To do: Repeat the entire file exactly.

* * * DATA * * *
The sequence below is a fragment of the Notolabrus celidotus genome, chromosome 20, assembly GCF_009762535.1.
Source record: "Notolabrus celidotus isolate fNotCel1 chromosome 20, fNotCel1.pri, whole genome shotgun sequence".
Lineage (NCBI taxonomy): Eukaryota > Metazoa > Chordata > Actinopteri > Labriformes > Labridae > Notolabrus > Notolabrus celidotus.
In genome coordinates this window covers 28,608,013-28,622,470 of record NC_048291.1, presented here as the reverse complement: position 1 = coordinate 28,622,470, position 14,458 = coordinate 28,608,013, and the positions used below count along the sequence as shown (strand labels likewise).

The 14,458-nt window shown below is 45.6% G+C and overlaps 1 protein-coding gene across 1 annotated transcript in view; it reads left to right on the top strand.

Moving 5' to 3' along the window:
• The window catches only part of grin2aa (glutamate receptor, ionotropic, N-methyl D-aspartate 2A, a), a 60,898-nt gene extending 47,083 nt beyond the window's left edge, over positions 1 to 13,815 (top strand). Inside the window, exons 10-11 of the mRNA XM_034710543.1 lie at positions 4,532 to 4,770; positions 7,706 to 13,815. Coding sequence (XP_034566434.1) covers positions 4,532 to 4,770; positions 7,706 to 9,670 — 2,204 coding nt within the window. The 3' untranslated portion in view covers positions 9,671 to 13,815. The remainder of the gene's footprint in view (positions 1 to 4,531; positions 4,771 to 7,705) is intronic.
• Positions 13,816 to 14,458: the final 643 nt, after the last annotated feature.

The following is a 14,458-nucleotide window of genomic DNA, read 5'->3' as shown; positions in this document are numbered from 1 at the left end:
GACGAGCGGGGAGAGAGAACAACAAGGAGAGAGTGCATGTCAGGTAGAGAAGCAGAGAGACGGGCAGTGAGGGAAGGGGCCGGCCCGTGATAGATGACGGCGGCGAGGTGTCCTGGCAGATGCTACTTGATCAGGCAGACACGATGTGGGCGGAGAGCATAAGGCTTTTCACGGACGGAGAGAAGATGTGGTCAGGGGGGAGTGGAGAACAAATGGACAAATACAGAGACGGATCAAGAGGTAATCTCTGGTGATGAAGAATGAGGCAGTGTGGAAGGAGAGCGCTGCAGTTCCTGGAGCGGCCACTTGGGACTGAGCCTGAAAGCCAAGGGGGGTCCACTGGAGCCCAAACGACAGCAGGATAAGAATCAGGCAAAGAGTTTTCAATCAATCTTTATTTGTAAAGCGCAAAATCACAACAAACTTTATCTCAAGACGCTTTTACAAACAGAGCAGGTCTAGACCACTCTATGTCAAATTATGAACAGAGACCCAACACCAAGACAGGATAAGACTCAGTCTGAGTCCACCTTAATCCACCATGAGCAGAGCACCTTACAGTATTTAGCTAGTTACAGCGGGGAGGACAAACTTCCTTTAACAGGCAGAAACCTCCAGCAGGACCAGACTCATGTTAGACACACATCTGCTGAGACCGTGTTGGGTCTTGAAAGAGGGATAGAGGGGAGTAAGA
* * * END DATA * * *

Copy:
The sequence below is a fragment of the Notolabrus celidotus genome, chromosome 20, assembly GCF_009762535.1.
Source record: "Notolabrus celidotus isolate fNotCel1 chromosome 20, fNotCel1.pri, whole genome shotgun sequence".
Lineage (NCBI taxonomy): Eukaryota > Metazoa > Chordata > Actinopteri > Labriformes > Labridae > Notolabrus > Notolabrus celidotus.
In genome coordinates this window covers 28,608,013-28,622,470 of record NC_048291.1, presented here as the reverse complement: position 1 = coordinate 28,622,470, position 14,458 = coordinate 28,608,013, and the positions used below count along the sequence as shown (strand labels likewise).

The 14,458-nt window shown below is 45.6% G+C and overlaps 1 protein-coding gene across 1 annotated transcript in view; it reads left to right on the top strand.

Moving 5' to 3' along the window:
• The window catches only part of grin2aa (glutamate receptor, ionotropic, N-methyl D-aspartate 2A, a), a 60,898-nt gene extending 47,083 nt beyond the window's left edge, over positions 1 to 13,815 (top strand). Inside the window, exons 10-11 of the mRNA XM_034710543.1 lie at positions 4,532 to 4,770; positions 7,706 to 13,815. Coding sequence (XP_034566434.1) covers positions 4,532 to 4,770; positions 7,706 to 9,670 — 2,204 coding nt within the window. The 3' untranslated portion in view covers positions 9,671 to 13,815. The remainder of the gene's footprint in view (positions 1 to 4,531; positions 4,771 to 7,705) is intronic.
• Positions 13,816 to 14,458: the final 643 nt, after the last annotated feature.

The following is a 14,458-nucleotide window of genomic DNA, read 5'->3' as shown; positions in this document are numbered from 1 at the left end:
GACGAGCGGGGAGAGAGAACAACAAGGAGAGAGTGCATGTCAGGTAGAGAAGCAGAGAGACGGGCAGTGAGGGAAGGGGCCGGCCCGTGATAGATGACGGCGGCGAGGTGTCCTGGCAGATGCTACTTGATCAGGCAGACACGATGTGGGCGGAGAGCATAAGGCTTTTCACGGACGGAGAGAAGATGTGGTCAGGGGGGAGTGGAGAACAAATGGACAAATACAGAGACGGATCAAGAGGTAATCTCTGGTGATGAAGAATGAGGCAGTGTGGAAGGAGAGCGCTGCAGTTCCTGGAGCGGCCACTTGGGACTGAGCCTGAAAGCCAAGGGGGGTCCACTGGAGCCCAAACGACAGCAGGATAAGAATCAGGCAAAGAGTTTTCAATCAATCTTTATTTGTAAAGCGCAAAATCACAACAAACTTTATCTCAAGACGCTTTTACAAACAGAGCAGGTCTAGACCACTCTATGTCAAATTATGAACAGAGACCCAACACCAAGACAGGATAAGACTCAGTCTGAGTCCACCTTAATCCACCATGAGCAGAGCACCTTACAGTATTTAGCTAGTTACAGCGGGGAGGACAAACTTCCTTTAACAGGCAGAAACCTCCAGCAGGACCAGACTCATGTTAGACACACATCTGCTGAGACCGTGTTGGGTCTTGAAAGAGGGATAGAGGGGAGTAAGA